Fire and Rain

 “I’ve seen fire and I’ve seen rain….”, on this James Taylor and I agree. I’ve seen forest fires and floods here in Colorado, and specifically in my little slice of heaven here in northern Colorado. The 1997 flood and the Hyde Park fire are as much fire and rain as I ever want to see.  Fire and rain seemed kind of opposites, but generated many similar feelings in me. Helplessness, excitement,fear and awe. When I was a little girl I would sit on our front porch with my brothers and sisters and watch thunderstorms come in. The clouds would begin to pile up in the southwest , turn darker and grow to cover a lot of the sky. I felt some fear, but I also felt some excitement and anticipation. What was this storm going to bring? Thunder, lightning, rain, hail, wind, or just blow over our farm with a whimper…. It wasn’t that I felt fear OR anticipation, it was that I felt fear And anticipation. Both were true. There was something luring me to my spot on the porch to wait for the storm to show itself. 

I’ve just passed my 70th birthday and  I am feeling fear, anticipation, excitement and a big dose of curiosity for what lies ahead.The smoke and the ashes from the Hyde Park fire were difficult to deal with, but that didn’t stop me from being very curious about the fire. My husband and I hiked up to vantage point where we could see the fire jump from tree to tree across the reservoir.  I was safe but I wanted to see the fire. It scared me, but also intrigued me. I’m a very curious person and I have to stick around to see how this one life I have been given turns out, but I won’t be sitting on the porch being a passive spectator. Of course, I have to respond and play an active role in my own life.  Oddly,  what gives me a lot of peace now is that I allow myself to hold feelings that may seem to be at odds with each other. I am comforted by accepting that life is complicated, feelings are complicated and I will never figure everything out. 

During the 1997 flood, I was powerless to stop the rain being poured out like buckets over my windsheild. I was scared and disoriented. Where the hell was I? Water was pouring across the road in several places.The police stopped me  and told me to turn around and try another way. I was stopped again a couple blocks from home due to high, rushing water  across the road. Good samaritans opened their home to stranded drivers like me and we waited for the water to recede.  We finally got the signal it was safe to go, and I got home  with a tale to tell and relief that my family and I were safe. Sometimes waiting is the smartest decision to make.  It is dangerous to drive through flood waters and dangerous to keep on a life path when the road ahead may be washed out. I also learned asking for and accepting help is critical to my well-being. Most people want to help and have good intentions. I still struggle with expecting the good in people.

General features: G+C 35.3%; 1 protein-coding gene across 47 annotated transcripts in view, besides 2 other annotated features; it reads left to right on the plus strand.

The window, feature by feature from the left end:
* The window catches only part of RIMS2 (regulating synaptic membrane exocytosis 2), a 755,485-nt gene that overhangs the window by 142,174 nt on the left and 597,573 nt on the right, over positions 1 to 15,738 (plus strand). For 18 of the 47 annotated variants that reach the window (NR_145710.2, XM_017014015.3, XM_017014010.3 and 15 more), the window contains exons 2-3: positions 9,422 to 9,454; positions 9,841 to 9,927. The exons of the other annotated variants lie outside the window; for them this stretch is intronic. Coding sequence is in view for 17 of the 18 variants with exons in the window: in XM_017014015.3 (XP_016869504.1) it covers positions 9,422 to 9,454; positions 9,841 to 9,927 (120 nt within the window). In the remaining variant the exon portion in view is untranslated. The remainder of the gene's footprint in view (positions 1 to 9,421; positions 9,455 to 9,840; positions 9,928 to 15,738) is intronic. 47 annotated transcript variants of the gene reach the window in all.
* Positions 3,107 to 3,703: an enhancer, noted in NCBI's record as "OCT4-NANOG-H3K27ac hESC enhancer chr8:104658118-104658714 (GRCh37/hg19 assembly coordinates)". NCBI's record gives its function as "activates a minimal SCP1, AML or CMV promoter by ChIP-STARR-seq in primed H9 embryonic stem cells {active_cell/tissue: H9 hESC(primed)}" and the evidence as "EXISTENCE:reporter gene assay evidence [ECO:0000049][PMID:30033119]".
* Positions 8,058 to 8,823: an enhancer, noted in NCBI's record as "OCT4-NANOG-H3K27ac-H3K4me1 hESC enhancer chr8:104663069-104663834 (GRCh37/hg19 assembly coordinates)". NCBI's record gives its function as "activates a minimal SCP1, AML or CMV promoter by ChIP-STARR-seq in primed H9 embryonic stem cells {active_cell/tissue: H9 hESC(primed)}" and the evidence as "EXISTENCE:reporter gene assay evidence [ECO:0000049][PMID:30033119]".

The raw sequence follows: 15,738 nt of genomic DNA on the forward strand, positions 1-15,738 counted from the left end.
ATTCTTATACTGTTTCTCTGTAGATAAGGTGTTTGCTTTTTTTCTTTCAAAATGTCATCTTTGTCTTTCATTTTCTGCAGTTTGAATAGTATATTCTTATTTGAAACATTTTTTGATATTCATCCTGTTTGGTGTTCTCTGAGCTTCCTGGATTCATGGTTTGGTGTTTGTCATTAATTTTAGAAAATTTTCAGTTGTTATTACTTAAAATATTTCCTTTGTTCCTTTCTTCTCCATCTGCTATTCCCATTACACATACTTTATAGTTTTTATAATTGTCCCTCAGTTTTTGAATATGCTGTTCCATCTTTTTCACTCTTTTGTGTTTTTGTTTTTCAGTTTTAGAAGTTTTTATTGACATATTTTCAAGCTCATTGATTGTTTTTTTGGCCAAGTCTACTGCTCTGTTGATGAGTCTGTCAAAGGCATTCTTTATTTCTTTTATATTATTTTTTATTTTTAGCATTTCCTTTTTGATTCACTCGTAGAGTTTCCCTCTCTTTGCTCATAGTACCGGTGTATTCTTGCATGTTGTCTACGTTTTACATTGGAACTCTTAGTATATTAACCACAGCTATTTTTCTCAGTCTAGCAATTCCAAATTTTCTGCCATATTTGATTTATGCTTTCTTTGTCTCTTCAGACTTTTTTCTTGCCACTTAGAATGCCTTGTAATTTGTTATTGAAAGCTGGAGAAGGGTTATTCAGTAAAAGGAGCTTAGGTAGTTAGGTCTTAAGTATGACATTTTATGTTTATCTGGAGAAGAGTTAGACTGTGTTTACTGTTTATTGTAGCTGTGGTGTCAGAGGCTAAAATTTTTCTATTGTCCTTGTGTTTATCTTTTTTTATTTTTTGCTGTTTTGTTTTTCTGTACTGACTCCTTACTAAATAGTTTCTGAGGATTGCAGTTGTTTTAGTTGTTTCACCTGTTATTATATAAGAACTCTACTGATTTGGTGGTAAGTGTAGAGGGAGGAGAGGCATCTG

During and after the flood and fire I frequently heard the sound of helicopters passing overhead, rescuing, surveying damage and carrying water to the fire.  The sound from the chopper blades became comforting and made me feel both sad and proud. Helicopters are often used for rescue, so help was on the way. Natural disasters are random and powerful, but we don’t need to be paralyzed in dealing with them. I have choices in life and small steps are better than standing still. Bravery is always an option.

No matter what I do. The sun will come out again and the fire will go out.